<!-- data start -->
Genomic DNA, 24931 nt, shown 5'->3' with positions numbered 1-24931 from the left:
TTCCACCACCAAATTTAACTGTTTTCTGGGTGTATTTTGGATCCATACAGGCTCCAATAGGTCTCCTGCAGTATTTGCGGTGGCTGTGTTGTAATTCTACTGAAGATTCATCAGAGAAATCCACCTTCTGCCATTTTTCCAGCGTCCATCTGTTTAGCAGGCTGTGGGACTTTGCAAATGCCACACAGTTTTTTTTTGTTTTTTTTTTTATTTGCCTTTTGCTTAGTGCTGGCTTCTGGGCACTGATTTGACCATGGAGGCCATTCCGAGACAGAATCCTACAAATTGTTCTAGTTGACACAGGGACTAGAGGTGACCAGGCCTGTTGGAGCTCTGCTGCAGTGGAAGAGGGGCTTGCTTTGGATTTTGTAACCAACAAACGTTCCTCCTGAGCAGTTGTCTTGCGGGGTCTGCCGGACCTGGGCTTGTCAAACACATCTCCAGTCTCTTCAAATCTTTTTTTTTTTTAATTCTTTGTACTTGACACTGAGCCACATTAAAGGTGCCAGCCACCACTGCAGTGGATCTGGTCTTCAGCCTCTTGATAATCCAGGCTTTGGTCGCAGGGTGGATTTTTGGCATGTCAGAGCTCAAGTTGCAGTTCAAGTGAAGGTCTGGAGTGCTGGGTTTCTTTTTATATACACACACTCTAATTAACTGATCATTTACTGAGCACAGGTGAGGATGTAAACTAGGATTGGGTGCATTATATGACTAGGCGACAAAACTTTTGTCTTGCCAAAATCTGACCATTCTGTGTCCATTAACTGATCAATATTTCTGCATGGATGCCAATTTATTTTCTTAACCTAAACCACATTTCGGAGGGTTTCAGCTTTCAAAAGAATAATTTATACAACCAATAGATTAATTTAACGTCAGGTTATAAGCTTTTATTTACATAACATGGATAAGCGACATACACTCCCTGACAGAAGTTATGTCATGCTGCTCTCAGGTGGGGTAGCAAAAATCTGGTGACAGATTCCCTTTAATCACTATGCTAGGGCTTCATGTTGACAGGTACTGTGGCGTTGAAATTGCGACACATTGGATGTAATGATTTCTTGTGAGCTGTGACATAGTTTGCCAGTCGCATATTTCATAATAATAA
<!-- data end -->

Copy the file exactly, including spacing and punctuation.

Genomic DNA, 24931 nt, shown 5'->3' with positions numbered 1-24931 from the left:
TTCCACCACCAAATTTAACTGTTTTCTGGGTGTATTTTGGATCCATACAGGCTCCAATAGGTCTCCTGCAGTATTTGCGGTGGCTGTGTTGTAATTCTACTGAAGATTCATCAGAGAAATCCACCTTCTGCCATTTTTCCAGCGTCCATCTGTTTAGCAGGCTGTGGGACTTTGCAAATGCCACACAGTTTTTTTTTGTTTTTTTTTTTATTTGCCTTTTGCTTAGTGCTGGCTTCTGGGCACTGATTTGACCATGGAGGCCATTCCGAGACAGAATCCTACAAATTGTTCTAGTTGACACAGGGACTAGAGGTGACCAGGCCTGTTGGAGCTCTGCTGCAGTGGAAGAGGGGCTTGCTTTGGATTTTGTAACCAACAAACGTTCCTCCTGAGCAGTTGTCTTGCGGGGTCTGCCGGACCTGGGCTTGTCAAACACATCTCCAGTCTCTTCAAATCTTTTTTTTTTTTAATTCTTTGTACTTGACACTGAGCCACATTAAAGGTGCCAGCCACCACTGCAGTGGATCTGGTCTTCAGCCTCTTGATAATCCAGGCTTTGGTCGCAGGGTGGATTTTTGGCATGTCAGAGCTCAAGTTGCAGTTCAAGTGAAGGTCTGGAGTGCTGGGTTTCTTTTTATATACACACACTCTAATTAACTGATCATTTACTGAGCACAGGTGAGGATGTAAACTAGGATTGGGTGCATTATATGACTAGGCGACAAAACTTTTGTCTTGCCAAAATCTGACCATTCTGTGTCCATTAACTGATCAATATTTCTGCATGGATGCCAATTTATTTTCTTAACCTAAACCACATTTCGGAGGGTTTCAGCTTTCAAAAGAATAATTTATACAACCAATAGATTAATTTAACGTCAGGTTATAAGCTTTTATTTACATAACATGGATAAGCGACATACACTCCCTGACAGAAGTTATGTCATGCTGCTCTCAGGTGGGGTAGCAAAAATCTGGTGACAGATTCCCTTTAATCACTATGCTAGGGCTTCATGTTGACAGGTACTGTGGCGTTGAAATTGCGACACATTGGATGTAATGATTTCTTGTGAGCTGTGACATAGTTTGCCAGTCGCATATTTCATAATAATAA